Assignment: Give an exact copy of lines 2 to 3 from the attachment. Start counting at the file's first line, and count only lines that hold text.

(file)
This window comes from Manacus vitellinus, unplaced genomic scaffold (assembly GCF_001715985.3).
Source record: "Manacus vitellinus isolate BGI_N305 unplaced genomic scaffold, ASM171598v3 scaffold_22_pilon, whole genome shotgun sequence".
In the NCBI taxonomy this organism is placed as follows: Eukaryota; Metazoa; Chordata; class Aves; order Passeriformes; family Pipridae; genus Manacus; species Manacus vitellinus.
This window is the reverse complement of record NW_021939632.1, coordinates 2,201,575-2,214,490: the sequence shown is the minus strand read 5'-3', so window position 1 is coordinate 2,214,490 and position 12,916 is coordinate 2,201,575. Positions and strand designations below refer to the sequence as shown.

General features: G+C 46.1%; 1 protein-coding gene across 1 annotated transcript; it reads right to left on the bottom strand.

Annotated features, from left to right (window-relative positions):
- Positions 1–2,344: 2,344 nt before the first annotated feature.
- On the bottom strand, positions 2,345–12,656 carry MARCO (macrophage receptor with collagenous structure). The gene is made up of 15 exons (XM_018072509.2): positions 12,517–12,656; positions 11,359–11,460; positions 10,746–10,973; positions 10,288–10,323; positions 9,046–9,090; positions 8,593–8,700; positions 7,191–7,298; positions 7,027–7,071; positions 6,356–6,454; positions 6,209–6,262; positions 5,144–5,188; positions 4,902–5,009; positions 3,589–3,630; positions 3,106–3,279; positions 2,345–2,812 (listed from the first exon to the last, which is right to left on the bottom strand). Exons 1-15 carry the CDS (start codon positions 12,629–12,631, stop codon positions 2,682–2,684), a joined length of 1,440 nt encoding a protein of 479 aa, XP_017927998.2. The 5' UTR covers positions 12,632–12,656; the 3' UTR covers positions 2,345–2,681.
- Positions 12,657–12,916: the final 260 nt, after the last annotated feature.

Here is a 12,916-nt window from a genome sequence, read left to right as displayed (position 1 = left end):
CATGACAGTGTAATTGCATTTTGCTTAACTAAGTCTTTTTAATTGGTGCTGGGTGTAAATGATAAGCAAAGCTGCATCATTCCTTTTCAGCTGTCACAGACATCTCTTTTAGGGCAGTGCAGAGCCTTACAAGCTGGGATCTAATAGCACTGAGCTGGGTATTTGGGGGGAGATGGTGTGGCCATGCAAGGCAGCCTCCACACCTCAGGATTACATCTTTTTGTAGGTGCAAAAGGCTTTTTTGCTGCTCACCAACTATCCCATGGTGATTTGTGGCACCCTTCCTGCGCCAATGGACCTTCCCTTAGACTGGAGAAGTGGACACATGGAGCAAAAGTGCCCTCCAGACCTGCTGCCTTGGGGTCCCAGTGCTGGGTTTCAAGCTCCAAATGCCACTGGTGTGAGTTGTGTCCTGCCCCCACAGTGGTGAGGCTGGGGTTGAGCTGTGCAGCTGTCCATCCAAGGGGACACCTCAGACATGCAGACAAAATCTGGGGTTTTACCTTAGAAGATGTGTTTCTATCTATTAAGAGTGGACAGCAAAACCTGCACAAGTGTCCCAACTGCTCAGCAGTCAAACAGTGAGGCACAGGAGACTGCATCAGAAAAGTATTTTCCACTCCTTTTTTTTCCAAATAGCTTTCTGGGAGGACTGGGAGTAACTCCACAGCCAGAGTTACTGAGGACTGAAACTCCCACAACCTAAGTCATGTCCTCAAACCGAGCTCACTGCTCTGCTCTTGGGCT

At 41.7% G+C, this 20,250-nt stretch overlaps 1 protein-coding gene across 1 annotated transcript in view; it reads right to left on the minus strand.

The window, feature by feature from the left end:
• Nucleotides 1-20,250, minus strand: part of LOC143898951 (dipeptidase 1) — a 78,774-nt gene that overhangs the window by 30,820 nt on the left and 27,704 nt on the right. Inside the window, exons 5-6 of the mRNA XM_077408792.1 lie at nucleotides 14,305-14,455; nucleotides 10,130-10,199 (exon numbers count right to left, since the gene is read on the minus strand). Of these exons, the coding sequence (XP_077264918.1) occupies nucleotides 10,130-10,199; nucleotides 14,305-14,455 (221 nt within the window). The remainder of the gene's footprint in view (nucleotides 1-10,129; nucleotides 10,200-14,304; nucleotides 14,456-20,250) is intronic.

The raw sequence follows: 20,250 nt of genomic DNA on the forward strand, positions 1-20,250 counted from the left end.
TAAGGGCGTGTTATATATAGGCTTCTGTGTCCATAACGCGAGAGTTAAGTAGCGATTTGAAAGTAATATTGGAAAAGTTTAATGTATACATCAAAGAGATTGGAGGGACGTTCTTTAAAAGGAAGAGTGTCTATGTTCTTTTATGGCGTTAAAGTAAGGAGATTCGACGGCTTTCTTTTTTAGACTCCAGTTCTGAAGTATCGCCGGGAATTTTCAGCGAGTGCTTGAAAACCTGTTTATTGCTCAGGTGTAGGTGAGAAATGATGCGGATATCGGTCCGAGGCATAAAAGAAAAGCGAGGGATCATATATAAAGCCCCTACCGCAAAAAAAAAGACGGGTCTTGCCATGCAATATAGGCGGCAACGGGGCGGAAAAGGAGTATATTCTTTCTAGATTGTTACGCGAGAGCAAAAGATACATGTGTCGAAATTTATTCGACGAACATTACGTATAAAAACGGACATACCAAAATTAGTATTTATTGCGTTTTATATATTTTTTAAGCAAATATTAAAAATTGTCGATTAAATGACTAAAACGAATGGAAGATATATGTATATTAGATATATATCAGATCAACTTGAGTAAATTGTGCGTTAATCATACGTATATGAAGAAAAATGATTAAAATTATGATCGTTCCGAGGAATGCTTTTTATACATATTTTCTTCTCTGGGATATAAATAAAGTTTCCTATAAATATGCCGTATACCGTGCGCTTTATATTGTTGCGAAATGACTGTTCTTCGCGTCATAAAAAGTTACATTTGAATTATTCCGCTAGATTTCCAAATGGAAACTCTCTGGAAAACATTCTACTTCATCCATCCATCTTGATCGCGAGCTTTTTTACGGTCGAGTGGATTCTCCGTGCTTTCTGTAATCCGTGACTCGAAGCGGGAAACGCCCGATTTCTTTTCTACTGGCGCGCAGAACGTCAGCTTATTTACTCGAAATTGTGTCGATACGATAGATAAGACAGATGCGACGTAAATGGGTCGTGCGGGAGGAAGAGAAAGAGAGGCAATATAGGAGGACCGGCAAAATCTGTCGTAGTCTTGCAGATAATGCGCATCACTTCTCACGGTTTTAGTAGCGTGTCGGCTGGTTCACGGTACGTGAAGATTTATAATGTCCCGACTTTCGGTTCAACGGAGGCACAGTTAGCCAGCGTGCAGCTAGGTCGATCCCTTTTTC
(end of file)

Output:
Source record: "Manacus vitellinus isolate BGI_N305 unplaced genomic scaffold, ASM171598v3 scaffold_22_pilon, whole genome shotgun sequence".
In the NCBI taxonomy this organism is placed as follows: Eukaryota; Metazoa; Chordata; class Aves; order Passeriformes; family Pipridae; genus Manacus; species Manacus vitellinus.